From my NETT blog:
Technology can help you accomplish a wide range of business tasks without needing to engage other people to get them done. But that doesn’t mean that it’s the way you should use it.
In a past life, I worked for the 2000 Sydney Olympics writing speeches for the CEO of the Paralympic Games. Most of the speeches I wrote back then revolved around the same theme: interdependence.
The CEO would often explain to audiences that when you’re a child, you’re dependent upon your parents for all your needs. As you grow up, you learn to take control of your own life and become independent.
Most people believe independence is the end game. However, as the CEO would point out, independence is only a step along the journey of interdependence. Working with other people and developing relationships of mutual co-operation is a higher form of psychological and social development, she would say.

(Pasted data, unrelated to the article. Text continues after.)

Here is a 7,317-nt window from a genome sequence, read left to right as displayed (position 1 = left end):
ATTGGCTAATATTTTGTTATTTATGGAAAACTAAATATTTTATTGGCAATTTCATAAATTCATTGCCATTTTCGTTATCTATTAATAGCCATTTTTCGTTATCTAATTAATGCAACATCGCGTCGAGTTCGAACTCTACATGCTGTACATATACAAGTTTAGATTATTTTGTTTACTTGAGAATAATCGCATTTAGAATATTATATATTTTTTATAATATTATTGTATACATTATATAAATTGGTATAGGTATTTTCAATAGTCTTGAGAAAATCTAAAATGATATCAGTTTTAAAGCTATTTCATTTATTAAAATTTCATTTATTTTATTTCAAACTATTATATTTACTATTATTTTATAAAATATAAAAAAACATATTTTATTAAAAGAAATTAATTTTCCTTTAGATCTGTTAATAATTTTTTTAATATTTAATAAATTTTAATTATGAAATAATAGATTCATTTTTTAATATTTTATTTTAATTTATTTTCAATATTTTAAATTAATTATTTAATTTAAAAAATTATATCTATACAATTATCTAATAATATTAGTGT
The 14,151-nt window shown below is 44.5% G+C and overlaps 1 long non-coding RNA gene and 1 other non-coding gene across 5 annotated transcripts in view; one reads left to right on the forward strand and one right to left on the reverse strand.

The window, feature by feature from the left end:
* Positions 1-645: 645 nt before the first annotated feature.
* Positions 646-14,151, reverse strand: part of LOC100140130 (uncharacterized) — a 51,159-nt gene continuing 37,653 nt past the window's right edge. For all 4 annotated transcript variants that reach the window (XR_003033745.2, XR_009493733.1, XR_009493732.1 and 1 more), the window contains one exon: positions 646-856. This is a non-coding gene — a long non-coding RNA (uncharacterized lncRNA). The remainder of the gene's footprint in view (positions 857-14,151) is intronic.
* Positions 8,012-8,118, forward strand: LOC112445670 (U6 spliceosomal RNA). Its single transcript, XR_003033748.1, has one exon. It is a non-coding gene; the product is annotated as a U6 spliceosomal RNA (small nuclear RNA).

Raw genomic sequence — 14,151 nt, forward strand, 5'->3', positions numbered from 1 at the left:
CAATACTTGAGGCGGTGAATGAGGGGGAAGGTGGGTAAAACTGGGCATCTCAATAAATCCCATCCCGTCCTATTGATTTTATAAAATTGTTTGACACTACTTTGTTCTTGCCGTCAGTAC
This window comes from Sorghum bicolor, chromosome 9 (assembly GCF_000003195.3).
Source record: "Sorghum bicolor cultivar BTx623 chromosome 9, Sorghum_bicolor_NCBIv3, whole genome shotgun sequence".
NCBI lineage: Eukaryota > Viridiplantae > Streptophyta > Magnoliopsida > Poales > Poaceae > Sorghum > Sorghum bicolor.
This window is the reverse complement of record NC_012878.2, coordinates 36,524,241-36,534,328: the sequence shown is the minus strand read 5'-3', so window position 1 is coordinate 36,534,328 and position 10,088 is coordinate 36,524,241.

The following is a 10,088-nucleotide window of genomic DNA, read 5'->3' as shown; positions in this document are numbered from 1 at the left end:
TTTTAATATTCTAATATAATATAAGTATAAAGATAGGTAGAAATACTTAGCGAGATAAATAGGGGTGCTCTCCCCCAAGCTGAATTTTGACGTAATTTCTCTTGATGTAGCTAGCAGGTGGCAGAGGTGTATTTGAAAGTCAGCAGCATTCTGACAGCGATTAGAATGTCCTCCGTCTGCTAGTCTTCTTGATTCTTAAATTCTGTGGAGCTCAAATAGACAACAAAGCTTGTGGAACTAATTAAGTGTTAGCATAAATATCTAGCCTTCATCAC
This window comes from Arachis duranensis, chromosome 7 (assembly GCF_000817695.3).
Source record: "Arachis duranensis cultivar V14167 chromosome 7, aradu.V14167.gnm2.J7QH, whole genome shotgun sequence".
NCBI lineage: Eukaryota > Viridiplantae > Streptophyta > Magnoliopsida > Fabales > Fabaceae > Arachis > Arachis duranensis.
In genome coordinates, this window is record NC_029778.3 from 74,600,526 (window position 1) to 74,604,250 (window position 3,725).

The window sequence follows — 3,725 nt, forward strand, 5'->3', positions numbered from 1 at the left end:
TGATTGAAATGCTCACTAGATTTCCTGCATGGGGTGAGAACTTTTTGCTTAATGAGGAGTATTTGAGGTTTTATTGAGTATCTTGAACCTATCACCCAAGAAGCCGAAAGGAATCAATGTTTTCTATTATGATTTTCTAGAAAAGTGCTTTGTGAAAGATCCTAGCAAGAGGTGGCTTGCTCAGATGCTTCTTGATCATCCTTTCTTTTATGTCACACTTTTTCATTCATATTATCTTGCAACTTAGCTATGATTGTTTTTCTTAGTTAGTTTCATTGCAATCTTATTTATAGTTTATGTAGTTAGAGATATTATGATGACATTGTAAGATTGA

This philosophy was an eye-opener to me at the time. It’s what the idea of community is all about – people working together to enrich their lives and accomplish more than they each could on their own.
Despite this epiphany, when I started my small business several years later, I forgot what she’d taught me. While I engaged contractors to perform some of the work, I focused on doing as much as possible myself – client liaison, project management, invoicing, marketing and sales, even bookkeeping.